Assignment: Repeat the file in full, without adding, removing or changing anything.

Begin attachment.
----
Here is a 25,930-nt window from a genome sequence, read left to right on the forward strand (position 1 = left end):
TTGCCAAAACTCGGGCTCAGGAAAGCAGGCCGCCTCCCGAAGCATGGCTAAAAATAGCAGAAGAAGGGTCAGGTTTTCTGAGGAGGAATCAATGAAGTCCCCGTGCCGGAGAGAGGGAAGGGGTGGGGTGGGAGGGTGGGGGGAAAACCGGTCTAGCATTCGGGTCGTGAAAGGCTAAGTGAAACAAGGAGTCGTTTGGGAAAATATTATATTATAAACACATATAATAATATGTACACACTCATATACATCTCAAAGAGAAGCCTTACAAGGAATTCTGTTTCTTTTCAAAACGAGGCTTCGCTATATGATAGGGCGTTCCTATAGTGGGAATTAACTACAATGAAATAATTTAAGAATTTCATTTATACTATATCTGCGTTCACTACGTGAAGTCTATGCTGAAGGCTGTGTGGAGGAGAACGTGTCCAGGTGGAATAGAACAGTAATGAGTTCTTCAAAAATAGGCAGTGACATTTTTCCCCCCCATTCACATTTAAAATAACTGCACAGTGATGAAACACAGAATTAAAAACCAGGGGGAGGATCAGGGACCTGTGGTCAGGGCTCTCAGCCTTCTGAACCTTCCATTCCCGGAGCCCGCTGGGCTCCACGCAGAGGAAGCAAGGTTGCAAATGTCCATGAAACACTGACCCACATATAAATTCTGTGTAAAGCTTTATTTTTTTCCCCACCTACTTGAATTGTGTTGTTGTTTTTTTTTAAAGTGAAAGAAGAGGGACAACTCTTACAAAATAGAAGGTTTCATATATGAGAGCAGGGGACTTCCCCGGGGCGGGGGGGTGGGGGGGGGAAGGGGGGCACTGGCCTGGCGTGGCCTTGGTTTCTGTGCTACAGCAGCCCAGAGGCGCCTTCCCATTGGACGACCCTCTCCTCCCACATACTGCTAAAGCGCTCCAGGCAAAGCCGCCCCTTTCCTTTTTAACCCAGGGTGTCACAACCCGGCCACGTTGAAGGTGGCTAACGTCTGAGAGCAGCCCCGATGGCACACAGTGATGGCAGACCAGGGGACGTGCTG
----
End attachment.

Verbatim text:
Here is a 25,930-nt window from a genome sequence, read left to right on the forward strand (position 1 = left end):
TTGCCAAAACTCGGGCTCAGGAAAGCAGGCCGCCTCCCGAAGCATGGCTAAAAATAGCAGAAGAAGGGTCAGGTTTTCTGAGGAGGAATCAATGAAGTCCCCGTGCCGGAGAGAGGGAAGGGGTGGGGTGGGAGGGTGGGGGGAAAACCGGTCTAGCATTCGGGTCGTGAAAGGCTAAGTGAAACAAGGAGTCGTTTGGGAAAATATTATATTATAAACACATATAATAATATGTACACACTCATATACATCTCAAAGAGAAGCCTTACAAGGAATTCTGTTTCTTTTCAAAACGAGGCTTCGCTATATGATAGGGCGTTCCTATAGTGGGAATTAACTACAATGAAATAATTTAAGAATTTCATTTATACTATATCTGCGTTCACTACGTGAAGTCTATGCTGAAGGCTGTGTGGAGGAGAACGTGTCCAGGTGGAATAGAACAGTAATGAGTTCTTCAAAAATAGGCAGTGACATTTTTCCCCCCCATTCACATTTAAAATAACTGCACAGTGATGAAACACAGAATTAAAAACCAGGGGGAGGATCAGGGACCTGTGGTCAGGGCTCTCAGCCTTCTGAACCTTCCATTCCCGGAGCCCGCTGGGCTCCACGCAGAGGAAGCAAGGTTGCAAATGTCCATGAAACACTGACCCACATATAAATTCTGTGTAAAGCTTTATTTTTTTCCCCACCTACTTGAATTGTGTTGTTGTTTTTTTTTAAAGTGAAAGAAGAGGGACAACTCTTACAAAATAGAAGGTTTCATATATGAGAGCAGGGGACTTCCCCGGGGCGGGGGGGTGGGGGGGGGAAGGGGGGCACTGGCCTGGCGTGGCCTTGGTTTCTGTGCTACAGCAGCCCAGAGGCGCCTTCCCATTGGACGACCCTCTCCTCCCACATACTGCTAAAGCGCTCCAGGCAAAGCCGCCCCTTTCCTTTTTAACCCAGGGTGTCACAACCCGGCCACGTTGAAGGTGGCTAACGTCTGAGAGCAGCCCCGATGGCACACAGTGATGGCAGACCAGGGGACGTGCTG